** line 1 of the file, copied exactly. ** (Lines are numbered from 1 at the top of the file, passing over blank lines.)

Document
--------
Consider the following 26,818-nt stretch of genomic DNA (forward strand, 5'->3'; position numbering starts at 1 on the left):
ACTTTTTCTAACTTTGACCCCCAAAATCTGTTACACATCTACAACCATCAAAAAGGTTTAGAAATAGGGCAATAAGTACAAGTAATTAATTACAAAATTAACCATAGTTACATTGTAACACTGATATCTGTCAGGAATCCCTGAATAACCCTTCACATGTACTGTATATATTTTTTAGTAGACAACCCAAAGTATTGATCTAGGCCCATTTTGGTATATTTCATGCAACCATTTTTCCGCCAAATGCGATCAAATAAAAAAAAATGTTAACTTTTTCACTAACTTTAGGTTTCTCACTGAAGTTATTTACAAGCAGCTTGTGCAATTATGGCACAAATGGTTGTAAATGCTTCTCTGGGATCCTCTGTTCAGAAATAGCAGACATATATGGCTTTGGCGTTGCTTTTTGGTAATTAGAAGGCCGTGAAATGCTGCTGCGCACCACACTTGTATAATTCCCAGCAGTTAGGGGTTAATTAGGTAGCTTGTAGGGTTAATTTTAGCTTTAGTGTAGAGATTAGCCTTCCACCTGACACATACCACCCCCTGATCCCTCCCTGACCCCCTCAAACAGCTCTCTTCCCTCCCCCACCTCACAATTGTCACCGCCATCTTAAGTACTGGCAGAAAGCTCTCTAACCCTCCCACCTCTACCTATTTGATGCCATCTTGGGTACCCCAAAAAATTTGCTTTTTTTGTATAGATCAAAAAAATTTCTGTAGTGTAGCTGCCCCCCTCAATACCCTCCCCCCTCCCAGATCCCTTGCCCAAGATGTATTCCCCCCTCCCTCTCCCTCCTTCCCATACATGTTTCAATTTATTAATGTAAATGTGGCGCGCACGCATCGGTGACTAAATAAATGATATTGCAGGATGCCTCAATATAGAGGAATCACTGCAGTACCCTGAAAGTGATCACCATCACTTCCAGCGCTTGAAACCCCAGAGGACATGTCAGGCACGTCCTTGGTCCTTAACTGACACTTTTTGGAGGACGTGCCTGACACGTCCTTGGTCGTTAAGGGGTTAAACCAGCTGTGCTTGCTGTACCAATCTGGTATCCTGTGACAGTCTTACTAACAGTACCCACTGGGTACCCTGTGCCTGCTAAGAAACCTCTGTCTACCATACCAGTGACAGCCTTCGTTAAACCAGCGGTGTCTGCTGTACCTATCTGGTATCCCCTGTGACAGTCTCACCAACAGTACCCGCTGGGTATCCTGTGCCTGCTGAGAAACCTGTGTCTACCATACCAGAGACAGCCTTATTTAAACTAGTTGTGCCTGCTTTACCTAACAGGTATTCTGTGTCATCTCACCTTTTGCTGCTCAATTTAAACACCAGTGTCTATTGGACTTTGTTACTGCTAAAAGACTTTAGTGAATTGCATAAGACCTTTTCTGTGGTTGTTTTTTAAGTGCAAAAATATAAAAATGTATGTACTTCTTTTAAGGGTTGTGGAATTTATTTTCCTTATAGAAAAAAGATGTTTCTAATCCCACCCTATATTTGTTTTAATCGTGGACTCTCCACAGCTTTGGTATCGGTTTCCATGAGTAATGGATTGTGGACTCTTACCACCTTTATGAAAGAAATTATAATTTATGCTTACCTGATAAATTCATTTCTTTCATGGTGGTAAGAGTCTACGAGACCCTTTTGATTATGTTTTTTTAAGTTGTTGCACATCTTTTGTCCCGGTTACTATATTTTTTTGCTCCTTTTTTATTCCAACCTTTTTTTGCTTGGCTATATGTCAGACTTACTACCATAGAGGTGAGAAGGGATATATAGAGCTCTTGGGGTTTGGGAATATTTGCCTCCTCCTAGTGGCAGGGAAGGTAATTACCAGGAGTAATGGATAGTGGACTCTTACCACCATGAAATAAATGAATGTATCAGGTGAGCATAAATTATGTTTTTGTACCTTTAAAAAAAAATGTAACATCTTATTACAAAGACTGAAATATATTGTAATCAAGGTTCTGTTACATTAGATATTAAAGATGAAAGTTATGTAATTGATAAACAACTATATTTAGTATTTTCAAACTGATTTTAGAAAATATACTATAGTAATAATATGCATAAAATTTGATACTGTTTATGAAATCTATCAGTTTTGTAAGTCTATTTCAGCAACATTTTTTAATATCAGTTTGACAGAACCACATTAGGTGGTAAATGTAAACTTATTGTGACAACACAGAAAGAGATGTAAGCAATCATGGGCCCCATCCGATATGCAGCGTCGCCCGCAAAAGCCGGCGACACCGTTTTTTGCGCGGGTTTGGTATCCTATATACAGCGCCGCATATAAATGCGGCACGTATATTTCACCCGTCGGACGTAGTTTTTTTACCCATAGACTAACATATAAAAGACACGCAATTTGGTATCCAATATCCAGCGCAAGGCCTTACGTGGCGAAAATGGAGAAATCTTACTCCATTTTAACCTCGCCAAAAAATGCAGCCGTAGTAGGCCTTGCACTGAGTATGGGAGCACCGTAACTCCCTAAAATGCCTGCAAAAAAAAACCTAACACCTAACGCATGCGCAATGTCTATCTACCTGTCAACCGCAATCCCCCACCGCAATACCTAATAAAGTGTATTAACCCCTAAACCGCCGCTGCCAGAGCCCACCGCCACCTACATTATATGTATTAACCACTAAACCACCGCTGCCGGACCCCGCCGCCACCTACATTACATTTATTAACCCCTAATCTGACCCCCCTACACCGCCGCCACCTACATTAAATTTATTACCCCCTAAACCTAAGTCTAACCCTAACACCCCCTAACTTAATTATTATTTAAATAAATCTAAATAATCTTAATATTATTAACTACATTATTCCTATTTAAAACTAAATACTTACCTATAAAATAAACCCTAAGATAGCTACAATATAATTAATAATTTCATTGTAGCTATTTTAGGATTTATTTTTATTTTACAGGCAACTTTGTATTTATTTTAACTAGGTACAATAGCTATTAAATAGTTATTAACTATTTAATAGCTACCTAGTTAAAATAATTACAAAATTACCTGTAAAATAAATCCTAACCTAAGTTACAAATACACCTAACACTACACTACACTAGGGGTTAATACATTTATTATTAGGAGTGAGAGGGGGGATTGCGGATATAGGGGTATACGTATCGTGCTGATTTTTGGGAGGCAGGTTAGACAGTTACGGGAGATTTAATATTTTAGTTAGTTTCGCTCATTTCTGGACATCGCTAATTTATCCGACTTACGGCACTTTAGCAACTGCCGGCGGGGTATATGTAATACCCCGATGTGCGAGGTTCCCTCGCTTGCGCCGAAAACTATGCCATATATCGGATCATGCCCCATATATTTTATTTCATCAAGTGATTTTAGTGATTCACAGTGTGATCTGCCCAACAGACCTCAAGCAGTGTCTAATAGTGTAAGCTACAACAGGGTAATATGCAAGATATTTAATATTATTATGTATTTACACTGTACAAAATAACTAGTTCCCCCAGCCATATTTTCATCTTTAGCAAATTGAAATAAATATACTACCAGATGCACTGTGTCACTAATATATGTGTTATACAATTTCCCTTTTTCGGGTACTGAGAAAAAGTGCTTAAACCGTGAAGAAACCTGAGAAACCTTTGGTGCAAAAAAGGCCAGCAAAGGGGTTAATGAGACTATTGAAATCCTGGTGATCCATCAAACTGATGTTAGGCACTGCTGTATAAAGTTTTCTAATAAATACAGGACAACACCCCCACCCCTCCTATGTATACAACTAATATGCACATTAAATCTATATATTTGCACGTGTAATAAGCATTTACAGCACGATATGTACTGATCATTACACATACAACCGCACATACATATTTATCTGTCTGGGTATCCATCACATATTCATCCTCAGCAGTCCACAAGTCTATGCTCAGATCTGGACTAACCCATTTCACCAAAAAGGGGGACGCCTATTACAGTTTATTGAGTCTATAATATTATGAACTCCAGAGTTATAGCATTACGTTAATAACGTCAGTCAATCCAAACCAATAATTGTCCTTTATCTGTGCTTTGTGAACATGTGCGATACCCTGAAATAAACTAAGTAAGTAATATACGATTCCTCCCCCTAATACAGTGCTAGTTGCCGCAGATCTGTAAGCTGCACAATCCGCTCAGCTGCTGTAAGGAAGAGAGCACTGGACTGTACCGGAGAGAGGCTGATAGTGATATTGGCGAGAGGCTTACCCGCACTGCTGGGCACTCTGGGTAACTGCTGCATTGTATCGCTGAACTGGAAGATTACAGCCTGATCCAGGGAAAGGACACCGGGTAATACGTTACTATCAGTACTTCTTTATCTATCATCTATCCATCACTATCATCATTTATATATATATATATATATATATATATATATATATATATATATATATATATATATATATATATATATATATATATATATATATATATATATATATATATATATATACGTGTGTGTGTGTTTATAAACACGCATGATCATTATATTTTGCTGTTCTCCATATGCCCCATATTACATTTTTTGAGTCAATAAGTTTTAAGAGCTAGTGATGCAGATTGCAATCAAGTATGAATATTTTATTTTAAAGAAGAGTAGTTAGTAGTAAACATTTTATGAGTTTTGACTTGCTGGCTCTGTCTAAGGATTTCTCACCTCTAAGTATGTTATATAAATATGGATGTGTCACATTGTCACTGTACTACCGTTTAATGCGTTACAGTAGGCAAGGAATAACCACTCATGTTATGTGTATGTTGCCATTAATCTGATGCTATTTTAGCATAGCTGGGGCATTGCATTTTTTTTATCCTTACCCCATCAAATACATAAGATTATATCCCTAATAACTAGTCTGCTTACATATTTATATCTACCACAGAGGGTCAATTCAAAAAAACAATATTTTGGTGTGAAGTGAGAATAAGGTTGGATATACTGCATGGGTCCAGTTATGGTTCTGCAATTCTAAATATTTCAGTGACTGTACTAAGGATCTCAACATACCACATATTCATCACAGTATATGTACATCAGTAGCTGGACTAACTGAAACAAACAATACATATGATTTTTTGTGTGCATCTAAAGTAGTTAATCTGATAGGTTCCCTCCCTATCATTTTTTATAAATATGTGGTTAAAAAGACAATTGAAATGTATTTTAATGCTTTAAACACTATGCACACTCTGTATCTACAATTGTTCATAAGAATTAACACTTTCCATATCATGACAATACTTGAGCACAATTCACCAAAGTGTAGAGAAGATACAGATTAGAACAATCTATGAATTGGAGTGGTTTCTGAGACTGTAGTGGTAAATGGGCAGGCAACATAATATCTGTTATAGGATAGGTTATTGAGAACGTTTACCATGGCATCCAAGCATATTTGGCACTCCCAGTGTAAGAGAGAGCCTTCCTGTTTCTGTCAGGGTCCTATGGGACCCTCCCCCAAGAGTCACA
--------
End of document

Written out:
Consider the following 26,818-nt stretch of genomic DNA (forward strand, 5'->3'; position numbering starts at 1 on the left):